There are two clear reasons why Ms. Black should not be chosen to be chancellor of the New York City public school system. First, she has NO educational experience to run public schools and, second, her role as a top policymaker for The Coca-Cola Co. which over the past 17 years has operated like a criminal syndicate with impunity. Her leadership role at Coca-Cola shows that she lacks the integrity and compassion to serve as Chancellor or a role model for young people.
Unfortunately, the November 22 article in the Daily News indicates that her appointment has been opposed because she is a woman. Celeste Katz wrote: "What she [Gloria Steinem] and others are worried about is how Black is being borderline mocked -- and whether it's because she's a woman."
The Campaign to Stop Killer Coke has opposed Massachusetts Gov. Deval Patrick's run for governor, Sam Nunn's run for vice president of the U.S., Peter Ueberroth when he ran for governor of California and Cathleen Black's appointment for Chancellor because as Coca-Cola executives and board members, they are responsible for the widespread labor, human rights, health and environmental abuses perpetrated by this company worldwide. We believe that there are many women educators well-qualified for this position who would serve as a positive role model for young people.
We have seen Big Business taking over our political system with lobbyists and huge financial contributions. Now we are watching Big Business trying to take control over the largest system of public schools in the United States serving more than one million students.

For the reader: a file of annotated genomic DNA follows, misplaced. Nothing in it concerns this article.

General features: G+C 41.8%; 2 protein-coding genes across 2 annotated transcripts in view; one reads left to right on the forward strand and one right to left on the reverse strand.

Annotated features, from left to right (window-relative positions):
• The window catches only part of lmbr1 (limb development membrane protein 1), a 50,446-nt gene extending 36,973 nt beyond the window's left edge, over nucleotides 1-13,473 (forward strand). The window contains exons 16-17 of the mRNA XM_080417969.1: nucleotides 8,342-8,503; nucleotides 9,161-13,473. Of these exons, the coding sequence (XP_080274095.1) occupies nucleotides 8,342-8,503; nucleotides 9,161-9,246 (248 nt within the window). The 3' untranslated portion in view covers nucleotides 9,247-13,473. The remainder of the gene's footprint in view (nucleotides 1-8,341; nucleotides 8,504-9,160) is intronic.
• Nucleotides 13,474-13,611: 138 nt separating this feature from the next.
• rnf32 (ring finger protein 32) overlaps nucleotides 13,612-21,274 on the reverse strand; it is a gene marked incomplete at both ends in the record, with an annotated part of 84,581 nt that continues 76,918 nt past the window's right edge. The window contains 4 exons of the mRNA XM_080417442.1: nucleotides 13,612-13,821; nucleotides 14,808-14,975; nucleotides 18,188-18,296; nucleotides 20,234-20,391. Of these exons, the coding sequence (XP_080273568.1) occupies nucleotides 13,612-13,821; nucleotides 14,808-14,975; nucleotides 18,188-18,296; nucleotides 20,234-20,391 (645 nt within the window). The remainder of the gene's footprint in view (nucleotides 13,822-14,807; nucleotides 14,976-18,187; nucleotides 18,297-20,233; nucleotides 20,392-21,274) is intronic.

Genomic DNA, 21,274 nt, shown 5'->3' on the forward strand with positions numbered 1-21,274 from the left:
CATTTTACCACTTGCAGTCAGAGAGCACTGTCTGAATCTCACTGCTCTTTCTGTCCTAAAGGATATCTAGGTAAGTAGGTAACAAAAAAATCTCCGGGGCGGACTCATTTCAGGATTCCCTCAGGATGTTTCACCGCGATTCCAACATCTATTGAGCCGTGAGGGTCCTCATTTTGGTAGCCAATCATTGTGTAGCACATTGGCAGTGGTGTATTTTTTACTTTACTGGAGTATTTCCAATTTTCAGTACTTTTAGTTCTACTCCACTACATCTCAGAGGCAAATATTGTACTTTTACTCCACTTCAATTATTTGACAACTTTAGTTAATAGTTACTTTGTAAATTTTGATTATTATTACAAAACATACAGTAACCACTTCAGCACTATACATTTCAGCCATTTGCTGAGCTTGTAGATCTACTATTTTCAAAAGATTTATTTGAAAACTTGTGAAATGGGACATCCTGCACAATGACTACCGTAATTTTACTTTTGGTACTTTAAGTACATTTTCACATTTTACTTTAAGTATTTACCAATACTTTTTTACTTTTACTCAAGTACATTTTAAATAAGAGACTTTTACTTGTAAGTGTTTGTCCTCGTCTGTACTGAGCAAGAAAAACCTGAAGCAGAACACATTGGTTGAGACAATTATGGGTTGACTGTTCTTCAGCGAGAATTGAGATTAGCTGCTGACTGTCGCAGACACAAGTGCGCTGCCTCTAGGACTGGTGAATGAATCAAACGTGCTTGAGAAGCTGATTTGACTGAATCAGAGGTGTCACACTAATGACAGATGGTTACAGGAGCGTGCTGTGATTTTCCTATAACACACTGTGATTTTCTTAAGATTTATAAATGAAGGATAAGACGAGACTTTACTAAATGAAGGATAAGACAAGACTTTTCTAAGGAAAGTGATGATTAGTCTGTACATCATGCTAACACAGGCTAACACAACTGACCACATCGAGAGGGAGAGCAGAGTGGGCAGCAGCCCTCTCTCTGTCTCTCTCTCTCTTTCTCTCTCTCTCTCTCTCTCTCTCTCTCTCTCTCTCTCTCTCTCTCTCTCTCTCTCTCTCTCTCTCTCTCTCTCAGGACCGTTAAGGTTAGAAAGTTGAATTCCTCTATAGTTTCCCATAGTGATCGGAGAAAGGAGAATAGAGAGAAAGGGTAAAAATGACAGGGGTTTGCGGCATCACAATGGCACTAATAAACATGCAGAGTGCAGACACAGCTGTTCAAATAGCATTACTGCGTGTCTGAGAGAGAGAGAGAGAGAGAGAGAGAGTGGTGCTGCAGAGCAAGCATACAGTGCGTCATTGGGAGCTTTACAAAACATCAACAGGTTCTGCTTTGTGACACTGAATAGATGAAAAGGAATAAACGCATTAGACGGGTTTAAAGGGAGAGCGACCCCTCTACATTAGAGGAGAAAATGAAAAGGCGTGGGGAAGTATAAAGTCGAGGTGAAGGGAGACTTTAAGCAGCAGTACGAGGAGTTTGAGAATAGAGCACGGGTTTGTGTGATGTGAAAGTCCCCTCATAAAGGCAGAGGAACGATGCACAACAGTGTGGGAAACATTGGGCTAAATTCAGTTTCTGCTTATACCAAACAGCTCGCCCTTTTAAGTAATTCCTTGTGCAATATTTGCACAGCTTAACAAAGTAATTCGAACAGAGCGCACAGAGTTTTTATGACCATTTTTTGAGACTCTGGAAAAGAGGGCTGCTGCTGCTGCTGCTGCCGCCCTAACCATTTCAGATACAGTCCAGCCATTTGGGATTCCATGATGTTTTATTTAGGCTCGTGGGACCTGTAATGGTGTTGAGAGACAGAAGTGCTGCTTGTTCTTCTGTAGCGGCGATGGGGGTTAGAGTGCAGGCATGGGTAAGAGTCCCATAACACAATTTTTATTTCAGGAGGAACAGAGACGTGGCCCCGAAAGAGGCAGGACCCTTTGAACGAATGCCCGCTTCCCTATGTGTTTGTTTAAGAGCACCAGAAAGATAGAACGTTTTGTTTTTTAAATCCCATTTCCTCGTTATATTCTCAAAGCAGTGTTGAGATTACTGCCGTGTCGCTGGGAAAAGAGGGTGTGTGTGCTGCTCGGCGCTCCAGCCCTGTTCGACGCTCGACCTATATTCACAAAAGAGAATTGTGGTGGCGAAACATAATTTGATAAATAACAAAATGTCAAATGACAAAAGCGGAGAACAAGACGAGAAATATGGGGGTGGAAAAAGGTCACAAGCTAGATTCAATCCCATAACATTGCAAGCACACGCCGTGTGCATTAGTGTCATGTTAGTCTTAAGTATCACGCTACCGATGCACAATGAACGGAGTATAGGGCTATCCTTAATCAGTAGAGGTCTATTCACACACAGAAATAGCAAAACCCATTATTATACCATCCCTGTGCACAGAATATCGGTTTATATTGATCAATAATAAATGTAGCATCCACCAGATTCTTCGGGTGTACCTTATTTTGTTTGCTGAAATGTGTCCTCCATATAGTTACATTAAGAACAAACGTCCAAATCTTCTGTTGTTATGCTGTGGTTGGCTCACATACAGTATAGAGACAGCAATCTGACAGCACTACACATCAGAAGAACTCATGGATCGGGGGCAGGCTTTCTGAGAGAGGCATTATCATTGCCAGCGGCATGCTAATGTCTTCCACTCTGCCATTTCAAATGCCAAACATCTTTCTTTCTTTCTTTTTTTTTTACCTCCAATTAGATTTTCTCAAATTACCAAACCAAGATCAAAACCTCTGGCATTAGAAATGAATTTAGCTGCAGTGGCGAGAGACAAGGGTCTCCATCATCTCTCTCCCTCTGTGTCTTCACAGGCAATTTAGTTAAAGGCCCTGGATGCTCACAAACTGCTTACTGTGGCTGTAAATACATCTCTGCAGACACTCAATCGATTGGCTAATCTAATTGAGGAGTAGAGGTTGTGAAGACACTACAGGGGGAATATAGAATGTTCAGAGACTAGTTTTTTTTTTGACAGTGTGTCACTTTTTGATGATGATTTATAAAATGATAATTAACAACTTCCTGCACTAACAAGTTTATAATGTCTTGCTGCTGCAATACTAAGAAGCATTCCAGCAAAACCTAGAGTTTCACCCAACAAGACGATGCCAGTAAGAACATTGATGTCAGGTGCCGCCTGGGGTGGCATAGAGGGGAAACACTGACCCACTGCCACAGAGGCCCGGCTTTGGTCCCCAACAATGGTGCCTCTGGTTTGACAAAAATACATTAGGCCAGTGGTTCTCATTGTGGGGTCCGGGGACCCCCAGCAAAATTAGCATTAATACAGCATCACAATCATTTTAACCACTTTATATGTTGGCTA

The Partnership for New York City sent you a letter on November 17, 2010 applauding Cathleen Black's "skills, experience and leadership ability..."
Signing this letter are many Big Business leaders representing corporations involved in gross mismanagement, unbridled greed and corruption, such as Jeff Kindler, Chairman and CEO of Pfizer; Lloyd Blankfein, chairman and CEO of Goldman Sachs, and Jennifer Scully-Learner, VP of Goldman Sachs; Thomas Russo, Executive VP and General Council of American International Group; Raymond McDaniel, Jr.; Chairman and CEO of Moody's Investors, and Stan O'Neal, former Chairman & CEO of Merrill Lynch, among others.